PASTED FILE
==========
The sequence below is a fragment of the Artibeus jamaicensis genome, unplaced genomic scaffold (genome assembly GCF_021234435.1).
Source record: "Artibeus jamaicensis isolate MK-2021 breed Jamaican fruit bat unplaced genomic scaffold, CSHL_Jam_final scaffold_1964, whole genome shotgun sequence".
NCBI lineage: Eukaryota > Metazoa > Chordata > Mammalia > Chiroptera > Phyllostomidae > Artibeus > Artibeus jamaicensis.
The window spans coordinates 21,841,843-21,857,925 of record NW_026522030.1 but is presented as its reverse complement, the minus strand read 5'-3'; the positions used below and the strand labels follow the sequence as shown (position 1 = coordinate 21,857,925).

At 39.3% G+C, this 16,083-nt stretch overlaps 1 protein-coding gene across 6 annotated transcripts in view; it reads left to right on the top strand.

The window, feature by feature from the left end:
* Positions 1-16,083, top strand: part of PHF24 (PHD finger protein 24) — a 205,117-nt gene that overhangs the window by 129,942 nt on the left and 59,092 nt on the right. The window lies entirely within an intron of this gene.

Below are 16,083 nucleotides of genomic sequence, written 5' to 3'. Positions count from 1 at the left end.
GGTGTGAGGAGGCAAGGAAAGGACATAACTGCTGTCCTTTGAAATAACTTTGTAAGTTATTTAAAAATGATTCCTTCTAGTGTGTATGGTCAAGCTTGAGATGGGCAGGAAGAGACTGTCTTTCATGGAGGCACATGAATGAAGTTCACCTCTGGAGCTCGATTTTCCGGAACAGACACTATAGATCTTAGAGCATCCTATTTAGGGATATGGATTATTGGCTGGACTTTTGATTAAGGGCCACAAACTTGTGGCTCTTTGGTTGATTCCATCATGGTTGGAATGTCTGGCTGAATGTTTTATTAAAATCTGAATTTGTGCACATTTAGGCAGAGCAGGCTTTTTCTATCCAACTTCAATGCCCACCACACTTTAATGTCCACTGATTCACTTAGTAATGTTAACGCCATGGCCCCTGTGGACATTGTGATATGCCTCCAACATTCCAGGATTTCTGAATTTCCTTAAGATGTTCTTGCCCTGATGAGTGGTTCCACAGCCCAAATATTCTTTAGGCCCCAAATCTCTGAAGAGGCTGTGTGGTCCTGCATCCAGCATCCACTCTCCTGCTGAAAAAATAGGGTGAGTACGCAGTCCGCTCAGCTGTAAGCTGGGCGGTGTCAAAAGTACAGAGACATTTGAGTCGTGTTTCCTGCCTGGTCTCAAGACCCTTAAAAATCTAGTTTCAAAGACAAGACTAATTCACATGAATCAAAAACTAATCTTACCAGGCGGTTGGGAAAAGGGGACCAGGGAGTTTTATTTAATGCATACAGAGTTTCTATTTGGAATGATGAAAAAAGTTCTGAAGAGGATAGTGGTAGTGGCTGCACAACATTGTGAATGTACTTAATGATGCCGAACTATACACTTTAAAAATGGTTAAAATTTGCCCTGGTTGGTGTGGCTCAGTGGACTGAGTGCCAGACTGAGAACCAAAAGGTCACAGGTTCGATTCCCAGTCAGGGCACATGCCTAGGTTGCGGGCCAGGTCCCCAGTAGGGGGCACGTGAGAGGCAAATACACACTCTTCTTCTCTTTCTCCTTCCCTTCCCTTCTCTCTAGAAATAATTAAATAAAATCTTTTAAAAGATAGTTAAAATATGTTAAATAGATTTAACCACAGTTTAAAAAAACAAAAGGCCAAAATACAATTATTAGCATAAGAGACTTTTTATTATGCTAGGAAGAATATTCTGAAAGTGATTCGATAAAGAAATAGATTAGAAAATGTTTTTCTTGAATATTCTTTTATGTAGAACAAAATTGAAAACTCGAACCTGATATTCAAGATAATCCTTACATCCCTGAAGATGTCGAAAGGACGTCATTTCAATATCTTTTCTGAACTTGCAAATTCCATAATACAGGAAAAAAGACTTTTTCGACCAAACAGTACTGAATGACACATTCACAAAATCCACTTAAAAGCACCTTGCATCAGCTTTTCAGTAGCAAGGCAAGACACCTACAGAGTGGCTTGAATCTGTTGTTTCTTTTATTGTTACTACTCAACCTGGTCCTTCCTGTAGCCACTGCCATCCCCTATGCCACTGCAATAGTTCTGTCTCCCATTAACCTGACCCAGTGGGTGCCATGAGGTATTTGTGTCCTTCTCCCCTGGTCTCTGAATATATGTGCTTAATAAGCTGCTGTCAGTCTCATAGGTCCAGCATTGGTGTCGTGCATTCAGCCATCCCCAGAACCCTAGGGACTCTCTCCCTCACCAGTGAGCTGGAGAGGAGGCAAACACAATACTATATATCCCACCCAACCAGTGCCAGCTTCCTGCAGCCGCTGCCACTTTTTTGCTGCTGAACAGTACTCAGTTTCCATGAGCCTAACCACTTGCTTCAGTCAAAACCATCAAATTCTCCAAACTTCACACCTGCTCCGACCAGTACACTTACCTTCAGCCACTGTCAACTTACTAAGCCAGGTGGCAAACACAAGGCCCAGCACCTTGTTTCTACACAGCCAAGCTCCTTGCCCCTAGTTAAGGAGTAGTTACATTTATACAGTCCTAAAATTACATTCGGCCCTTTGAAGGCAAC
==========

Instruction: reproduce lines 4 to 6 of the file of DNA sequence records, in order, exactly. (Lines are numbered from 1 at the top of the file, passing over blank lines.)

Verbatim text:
The window spans coordinates 21,841,843-21,857,925 of record NW_026522030.1 but is presented as its reverse complement, the minus strand read 5'-3'; the positions used below and the strand labels follow the sequence as shown (position 1 = coordinate 21,857,925).

At 39.3% G+C, this 16,083-nt stretch overlaps 1 protein-coding gene across 6 annotated transcripts in view; it reads left to right on the top strand.

The window, feature by feature from the left end: